Combine all the ingredients for the rub in a small bowl; stir with a whisk to mix to remove any clumps. Rub 3 tablespoons of the spice rub onto the pork belly on all sides reserving about 1 tablespoon for later. – Learn more about spice rubs HERE!

David setting up smoker

#2 PREPARE THE SMOKER AND PREHEAT FOR SMOKING

Preheat the smoker or charcoal grill to 250 degrees F. To maintain this low temperature, use only half as much charcoal as usual. (A half chimney-full.) Fill the drip pan inside the smoker with water and place the grate over the drip pan.

Alternatively, using a charcoal grill set up for indirect heat with a drip pan of water directly underneath the meat to stabilize the temperature.

placing the pork belly on smoker

#3 SMOKE THE PORK BELLY

When the coals are ready to cook, place the prepared pork belly onto the hot grate, centered over the drip pan filled with water. Insert the temperature probe (if using).

Toss a dry wood chunk or a handful of dry chips onto the hot coals. Cover the smoker or grill and allow the pork belly to smoke between 225 degrees F and 250 degrees F for 4-hours, or until a nice reddish bark starts to form on the surface of the meat and the temperature is about 160 degrees F.

Setting up the Thermoworks probe

Digital Meat Thermometer Notes: Knowing the temp in your grill is crucial, so if your grill doesn’t have a temperature gauge, purchase a digital BBQ thermometer. David uses a Thermoworks Smoke™ Thermometer. This thermometer has 2 channels, one for the meat and one for the smoker, with a remote control. David loves it.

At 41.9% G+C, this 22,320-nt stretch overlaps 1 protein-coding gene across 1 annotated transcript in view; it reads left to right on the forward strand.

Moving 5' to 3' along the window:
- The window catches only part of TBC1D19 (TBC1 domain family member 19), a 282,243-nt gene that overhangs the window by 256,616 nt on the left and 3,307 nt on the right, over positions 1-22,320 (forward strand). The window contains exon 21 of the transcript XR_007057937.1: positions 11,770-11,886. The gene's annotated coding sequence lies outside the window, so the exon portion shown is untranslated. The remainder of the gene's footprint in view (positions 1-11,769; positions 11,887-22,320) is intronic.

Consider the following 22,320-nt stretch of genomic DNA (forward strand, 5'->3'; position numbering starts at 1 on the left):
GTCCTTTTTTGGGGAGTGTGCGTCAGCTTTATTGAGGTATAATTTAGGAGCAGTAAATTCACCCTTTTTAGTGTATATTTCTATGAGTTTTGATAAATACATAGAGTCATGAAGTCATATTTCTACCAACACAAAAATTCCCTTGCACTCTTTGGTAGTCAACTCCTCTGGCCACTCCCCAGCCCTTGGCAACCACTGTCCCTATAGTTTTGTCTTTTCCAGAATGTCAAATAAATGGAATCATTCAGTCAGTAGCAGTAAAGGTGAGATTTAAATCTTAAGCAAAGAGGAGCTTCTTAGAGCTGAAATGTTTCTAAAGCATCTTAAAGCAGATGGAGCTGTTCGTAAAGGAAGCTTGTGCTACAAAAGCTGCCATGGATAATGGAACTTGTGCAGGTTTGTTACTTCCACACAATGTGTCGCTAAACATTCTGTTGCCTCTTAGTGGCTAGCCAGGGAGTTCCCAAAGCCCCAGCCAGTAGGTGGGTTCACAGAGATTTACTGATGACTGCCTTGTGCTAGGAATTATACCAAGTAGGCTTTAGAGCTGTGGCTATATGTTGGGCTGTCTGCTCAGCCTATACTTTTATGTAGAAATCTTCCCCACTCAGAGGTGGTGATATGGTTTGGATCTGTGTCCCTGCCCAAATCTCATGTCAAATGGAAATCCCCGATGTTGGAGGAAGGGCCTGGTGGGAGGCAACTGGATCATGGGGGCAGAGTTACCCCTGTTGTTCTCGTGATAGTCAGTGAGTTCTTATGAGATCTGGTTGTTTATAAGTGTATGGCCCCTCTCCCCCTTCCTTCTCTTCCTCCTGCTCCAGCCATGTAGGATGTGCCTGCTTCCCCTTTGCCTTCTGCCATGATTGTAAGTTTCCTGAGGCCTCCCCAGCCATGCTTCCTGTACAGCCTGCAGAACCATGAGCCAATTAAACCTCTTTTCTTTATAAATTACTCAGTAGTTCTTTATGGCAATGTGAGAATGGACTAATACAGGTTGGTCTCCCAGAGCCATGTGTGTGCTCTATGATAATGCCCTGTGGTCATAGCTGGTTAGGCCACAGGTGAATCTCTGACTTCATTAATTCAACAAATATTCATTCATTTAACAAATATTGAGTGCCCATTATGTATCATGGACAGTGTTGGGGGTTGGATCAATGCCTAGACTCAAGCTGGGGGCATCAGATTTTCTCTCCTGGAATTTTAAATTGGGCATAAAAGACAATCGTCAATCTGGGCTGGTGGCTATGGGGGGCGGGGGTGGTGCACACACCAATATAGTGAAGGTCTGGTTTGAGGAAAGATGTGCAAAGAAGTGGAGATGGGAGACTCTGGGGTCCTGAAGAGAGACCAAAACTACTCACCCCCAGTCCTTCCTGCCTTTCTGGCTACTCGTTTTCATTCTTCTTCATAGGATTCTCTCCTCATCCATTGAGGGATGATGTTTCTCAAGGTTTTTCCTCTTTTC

Having the remote control saved him a lot of worrying about the smoker temperature. The alarm sounds each time it falls below or rises above the ideal smoking temperature. If you are a serious pit master, we highly recommend it.

David also uses a Thermapen Mk4 digital instant-read meat thermometer, by Thermoworks, to test for doneness. 

smoked pork belly before cutting

#4 CUT THE PORK BELLY INTO CUBES

After 4-hours, remove the probe from the pork belly. Remove the pork from the smoker and place it on a carving board.

Cut the meat into 1 ½ inch cubes. The pork will be hot, so you may want to wait about 5 minutes or so to cut it.

sprinkling pork belly with rub

Place the cubes of pork belly onto a grill grid or wire rack. Sprinkle the cubes with the remaining tablespoon of rub.

Return the pork belly to the grill and smoke for another 60 to 90 minutes, until the internal temperature of the cubes reach about 190 degrees F with an instant-read digital meat thermometer.

smoked burnt ends on grill try

#5 SAUCE THE PORK BELLY BURNT ENDS

Butter is added to give the sauce richness. It also helps to bind the sauce and maple syrup together. The maple syrup provides a sticky sweetness to the sauce.  

Meanwhile, add 1 cup of barbecue sauce to a small saucepan over low heat. Add in the butter and maple syrup. Stir until the butter has melted and the sauce is warmed through; about 5 to 7 minutes. Turn off the heat.

Remove the burnt ends from the smoker and place them inside an aluminum pan. Pour the sauce over the burnt ends. Use tongs to toss the burnt ends in the sauce.

tossing burnt ends in sauce